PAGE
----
• A few days ago, Robert French, Former Chief Justice of the High Court of Australia, gave the Eighth Austin Asche Oration in Law and Governance at Charles Darwin University. It was titled ‘Free Speech and the Law on Campus – Do we need a Charter of Rights just for Universities ?’. Information about the event indicated “There has recently been public discussion of the concepts of academic freedom and of freedom of expression generally on university campuses in Australia and other countries. The Oration will canvass the content and history of those freedoms, whether they are under threat and whether special measures are necessary to protect freedom of speech and diversity of views in our institutions of higher learning”. I have not yet found a copy, but from all reports it is well worth hearing. Why not see if you can find it over the next few weeks and see whether you agree or disagree with what he has said.

We have also included new articles in the relevant section. Some of these may also be referred to in the commentary. There seems to be an unending supply of documents and articles being produced in this area. It often proves difficult to select only the few that appear. However, as someone once said - ‘Life wasn’t meant to be easy’.

Among interesting talking points are ...

What curriculum ... ?

Fascinating to read there is to be a Shift to a ‘radical’ curriculum and that this has already been started by ACARA. Supposedly to be included were a range of “fashionable but contentious 21st century skills, ranging from critical and creative thinking through to ‘mindfulness, gratitude and resilience’”. Who would have believed it when we have only recently bedded down the Australian Curriculum across the country, which already included a number of these as general capabilities.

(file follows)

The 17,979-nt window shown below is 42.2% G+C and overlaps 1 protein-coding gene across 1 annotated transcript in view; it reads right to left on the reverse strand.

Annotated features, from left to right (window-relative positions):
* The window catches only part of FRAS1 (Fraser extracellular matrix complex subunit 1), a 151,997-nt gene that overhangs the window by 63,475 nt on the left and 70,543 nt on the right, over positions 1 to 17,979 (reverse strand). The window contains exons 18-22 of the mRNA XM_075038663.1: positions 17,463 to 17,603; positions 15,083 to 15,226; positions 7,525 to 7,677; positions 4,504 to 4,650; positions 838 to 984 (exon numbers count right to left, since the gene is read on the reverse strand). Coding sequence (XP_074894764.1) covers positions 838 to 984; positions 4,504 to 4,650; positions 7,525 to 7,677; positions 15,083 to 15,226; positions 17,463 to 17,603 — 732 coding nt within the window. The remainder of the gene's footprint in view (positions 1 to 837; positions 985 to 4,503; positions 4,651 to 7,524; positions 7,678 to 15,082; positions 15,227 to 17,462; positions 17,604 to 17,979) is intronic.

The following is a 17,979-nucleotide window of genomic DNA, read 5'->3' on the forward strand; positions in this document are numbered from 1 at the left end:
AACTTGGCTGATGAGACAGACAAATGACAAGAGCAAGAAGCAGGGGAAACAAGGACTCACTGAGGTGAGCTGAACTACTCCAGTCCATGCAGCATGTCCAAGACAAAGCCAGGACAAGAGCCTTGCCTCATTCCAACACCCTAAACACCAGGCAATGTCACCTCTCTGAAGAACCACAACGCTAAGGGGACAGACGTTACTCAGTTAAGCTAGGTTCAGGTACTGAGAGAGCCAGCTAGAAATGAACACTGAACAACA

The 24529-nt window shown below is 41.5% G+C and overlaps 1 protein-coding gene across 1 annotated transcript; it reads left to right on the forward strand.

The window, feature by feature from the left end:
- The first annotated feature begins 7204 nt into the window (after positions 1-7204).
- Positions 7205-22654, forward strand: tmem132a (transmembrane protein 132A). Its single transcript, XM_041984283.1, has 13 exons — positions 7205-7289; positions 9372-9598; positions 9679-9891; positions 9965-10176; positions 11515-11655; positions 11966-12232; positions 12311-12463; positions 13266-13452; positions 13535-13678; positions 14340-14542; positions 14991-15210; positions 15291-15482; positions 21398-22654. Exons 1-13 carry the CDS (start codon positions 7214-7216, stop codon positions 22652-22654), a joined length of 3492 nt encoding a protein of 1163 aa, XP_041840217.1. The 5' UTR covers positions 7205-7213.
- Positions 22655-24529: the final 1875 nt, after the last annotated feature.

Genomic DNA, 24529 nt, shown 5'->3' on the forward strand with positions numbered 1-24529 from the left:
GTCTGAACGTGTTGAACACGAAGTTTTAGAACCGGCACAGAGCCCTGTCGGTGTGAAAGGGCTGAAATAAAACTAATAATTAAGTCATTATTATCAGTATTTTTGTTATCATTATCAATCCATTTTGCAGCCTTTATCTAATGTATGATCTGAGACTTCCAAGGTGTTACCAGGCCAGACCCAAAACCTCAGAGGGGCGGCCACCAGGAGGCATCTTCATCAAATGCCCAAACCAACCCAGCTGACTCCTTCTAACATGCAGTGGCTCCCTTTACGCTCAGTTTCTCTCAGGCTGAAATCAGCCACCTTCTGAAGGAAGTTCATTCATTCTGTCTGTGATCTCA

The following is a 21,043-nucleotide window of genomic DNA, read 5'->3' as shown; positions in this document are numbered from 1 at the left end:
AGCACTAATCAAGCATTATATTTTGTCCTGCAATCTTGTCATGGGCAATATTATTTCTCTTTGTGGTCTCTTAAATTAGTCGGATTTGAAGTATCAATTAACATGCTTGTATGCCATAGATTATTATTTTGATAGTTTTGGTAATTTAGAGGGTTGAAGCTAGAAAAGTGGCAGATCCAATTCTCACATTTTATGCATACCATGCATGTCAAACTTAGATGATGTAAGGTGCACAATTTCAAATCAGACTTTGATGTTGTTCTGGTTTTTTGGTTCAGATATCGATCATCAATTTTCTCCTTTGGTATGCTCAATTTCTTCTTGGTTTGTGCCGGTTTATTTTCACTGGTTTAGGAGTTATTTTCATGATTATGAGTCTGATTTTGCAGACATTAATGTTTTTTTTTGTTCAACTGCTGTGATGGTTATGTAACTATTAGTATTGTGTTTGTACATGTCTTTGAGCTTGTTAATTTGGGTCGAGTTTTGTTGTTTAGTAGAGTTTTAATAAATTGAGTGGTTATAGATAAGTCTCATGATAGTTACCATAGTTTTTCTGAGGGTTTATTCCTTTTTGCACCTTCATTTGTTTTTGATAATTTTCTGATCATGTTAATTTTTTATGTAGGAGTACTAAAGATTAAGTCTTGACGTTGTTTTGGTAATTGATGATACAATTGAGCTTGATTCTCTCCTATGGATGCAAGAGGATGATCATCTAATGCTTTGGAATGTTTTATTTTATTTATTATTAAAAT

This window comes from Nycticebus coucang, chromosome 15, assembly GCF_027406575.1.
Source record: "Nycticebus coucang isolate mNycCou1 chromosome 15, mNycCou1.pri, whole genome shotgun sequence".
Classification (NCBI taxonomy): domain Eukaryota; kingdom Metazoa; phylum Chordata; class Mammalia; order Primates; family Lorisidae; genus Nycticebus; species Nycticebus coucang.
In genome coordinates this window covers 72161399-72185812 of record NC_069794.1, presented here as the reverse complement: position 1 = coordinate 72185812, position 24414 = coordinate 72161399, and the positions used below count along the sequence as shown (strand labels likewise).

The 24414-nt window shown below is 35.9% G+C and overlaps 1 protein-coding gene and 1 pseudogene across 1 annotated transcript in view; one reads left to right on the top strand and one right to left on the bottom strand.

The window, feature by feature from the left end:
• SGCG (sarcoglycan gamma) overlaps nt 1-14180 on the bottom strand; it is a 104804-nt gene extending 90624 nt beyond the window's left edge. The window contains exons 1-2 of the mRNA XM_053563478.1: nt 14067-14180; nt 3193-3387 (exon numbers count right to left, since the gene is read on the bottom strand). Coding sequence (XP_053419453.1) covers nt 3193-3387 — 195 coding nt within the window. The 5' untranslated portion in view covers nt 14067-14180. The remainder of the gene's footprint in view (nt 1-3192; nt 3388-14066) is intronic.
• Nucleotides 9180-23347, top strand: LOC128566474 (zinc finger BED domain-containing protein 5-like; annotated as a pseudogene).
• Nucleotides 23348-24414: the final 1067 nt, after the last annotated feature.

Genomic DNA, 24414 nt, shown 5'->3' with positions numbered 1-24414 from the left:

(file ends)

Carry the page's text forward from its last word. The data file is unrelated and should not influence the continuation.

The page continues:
A number of references were made to individuals, groups and speeches Its major thrust also elicited further support with an opinion piece from Kevin Donnelly. Among the various groups and individuals referenced were the OECD, the American Centre for Curriculum Redesign [which was said to have been working on a new Maths curriculum], Rob Randall, Steven Schwarz and Fiona Mueller. Several positions about the concept were put by a number of these people.

Interestingly, a few days later Rob Randall issued a statement from ACARA titled No review of the Australian Curriculum. He indicates ‘Contrary to media speculation over the weekend, there is no review of the Australian Curriculum underway, and there is no “shift” away from what has been agreed for Australia’s students to learn in school’. Maybe there is sanity after all. At least we might be stable for some time to come.

Probably an unwinnable position ...